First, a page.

our schools have not suffered by the
separation of secular from sectarian in-
The report contains the following
statement relating to the public schools
for the past school vear : School districts
in the state, 2413; schools, 24,541,
graded schools, 12,869 ; superintendents,
129 ; male teachers, 8,464; female
teachers, 17,777; whole number of
teachers, 26,241; average salaries of
male teachers per month, $44,16; aver-
ave salaries female teachers per month,
$33,05 ; average length of school term
in months, 8 ; number of pupils, 1,040,-
679 ; average number of pupils, 759,-
560 ; cost of school houses, purchasin
buildings, renting etc., $3.396.818 13 ;
teachers’ wages, $8,998,343 66; cost of
school text books, $1,245375.73 ; cost
of school supplies other than text books,
including maps, globes, ete., exclusive
of Philadelphia, $559,238.42 ; fuel, con-
tingencies, fees of collectors and all
other expenses, $4.386,975 89 ; total ex-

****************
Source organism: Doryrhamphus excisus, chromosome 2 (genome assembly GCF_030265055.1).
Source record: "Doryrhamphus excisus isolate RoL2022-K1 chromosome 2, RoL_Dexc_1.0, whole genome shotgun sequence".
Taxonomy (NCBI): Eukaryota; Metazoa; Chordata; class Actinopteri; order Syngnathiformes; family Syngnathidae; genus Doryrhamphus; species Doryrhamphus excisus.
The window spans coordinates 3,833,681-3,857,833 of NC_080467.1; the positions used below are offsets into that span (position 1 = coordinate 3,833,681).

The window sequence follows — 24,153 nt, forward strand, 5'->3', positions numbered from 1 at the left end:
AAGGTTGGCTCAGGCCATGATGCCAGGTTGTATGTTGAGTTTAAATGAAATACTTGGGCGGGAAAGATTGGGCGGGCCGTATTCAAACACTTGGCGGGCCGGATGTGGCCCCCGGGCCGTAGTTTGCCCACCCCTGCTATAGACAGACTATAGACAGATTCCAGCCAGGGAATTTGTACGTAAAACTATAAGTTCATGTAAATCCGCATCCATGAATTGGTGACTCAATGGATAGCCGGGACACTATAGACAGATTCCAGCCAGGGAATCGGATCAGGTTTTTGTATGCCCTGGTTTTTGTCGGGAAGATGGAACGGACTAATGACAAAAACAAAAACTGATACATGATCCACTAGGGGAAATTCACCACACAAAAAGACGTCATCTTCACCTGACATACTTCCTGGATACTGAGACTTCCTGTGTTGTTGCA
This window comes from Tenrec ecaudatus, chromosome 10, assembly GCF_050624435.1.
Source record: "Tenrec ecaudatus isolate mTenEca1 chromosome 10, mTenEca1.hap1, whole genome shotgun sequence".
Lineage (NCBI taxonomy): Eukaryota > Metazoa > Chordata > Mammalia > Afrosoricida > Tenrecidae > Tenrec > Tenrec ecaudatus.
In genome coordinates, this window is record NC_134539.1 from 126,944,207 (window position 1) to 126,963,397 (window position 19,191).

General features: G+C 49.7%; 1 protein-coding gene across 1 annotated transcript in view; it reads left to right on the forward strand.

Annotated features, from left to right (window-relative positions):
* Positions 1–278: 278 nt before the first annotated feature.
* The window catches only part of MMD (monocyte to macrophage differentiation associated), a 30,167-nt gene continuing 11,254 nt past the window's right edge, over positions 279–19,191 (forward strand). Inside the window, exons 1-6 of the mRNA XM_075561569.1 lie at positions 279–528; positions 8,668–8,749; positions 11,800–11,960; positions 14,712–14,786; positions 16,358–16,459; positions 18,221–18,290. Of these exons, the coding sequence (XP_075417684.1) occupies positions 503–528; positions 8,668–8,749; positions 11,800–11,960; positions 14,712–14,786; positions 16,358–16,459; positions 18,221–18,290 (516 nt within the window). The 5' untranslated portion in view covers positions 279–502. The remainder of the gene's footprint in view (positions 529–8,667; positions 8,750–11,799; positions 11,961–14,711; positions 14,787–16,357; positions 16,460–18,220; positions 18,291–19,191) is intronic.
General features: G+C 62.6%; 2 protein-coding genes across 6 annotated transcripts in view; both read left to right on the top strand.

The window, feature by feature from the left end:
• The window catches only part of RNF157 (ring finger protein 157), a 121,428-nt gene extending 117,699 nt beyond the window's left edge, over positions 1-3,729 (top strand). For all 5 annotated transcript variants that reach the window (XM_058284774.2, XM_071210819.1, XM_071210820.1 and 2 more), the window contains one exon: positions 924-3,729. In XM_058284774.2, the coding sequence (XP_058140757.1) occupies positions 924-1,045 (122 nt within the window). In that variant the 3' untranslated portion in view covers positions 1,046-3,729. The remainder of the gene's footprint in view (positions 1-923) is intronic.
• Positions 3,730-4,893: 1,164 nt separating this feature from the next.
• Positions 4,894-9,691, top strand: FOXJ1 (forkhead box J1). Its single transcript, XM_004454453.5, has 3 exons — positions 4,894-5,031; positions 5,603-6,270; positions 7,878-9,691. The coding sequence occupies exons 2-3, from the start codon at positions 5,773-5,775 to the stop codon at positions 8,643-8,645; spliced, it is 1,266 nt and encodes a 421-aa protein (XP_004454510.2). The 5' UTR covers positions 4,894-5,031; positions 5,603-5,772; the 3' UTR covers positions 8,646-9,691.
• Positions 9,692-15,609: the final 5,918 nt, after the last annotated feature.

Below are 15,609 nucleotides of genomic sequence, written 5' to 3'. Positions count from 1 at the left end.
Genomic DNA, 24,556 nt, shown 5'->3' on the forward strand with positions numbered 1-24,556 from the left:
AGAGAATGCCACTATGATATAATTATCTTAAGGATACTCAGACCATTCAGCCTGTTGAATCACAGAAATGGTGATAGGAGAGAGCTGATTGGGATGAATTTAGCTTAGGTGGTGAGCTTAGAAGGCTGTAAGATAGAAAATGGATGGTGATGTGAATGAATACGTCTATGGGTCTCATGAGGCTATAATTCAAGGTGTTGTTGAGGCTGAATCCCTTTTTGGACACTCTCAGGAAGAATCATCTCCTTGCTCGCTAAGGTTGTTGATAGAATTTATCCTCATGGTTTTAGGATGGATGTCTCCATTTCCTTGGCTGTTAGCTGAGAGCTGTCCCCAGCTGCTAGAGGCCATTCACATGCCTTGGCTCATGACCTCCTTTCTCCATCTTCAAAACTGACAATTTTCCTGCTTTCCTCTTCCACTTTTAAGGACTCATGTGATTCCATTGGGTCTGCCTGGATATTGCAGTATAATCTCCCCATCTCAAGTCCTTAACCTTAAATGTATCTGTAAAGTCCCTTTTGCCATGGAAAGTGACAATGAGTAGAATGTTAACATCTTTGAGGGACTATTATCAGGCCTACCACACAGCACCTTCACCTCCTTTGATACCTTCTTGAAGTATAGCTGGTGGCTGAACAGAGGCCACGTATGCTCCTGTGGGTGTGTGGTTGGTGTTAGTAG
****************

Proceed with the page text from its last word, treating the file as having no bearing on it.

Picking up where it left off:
penditures, $18,586,751.33 ; state ap-
propriation for school year ending June,
1893, $5,000,000 ; estimated value of
school property not including Phila-
delphin, $42,679,504.
———Miss Mary L. Stevenson, daugh-
ter of Vice President Stevenson, is at
Asheville, N, C. very ill. She suffered
an attack of pneumonia ona New Eng-
land coast last summer, from which
she never recovered, and her condition
is now considered hopeless, Mr. and
Mrs Stevenson are with her, as well as
other members of the family.
The patriotic orders are |
Need of a Minority Party.
Even the Repubiican papers of Phila-
Democrats ot that eity to a sense of their
political duty, so that the city may
nave the safety valve of a formidable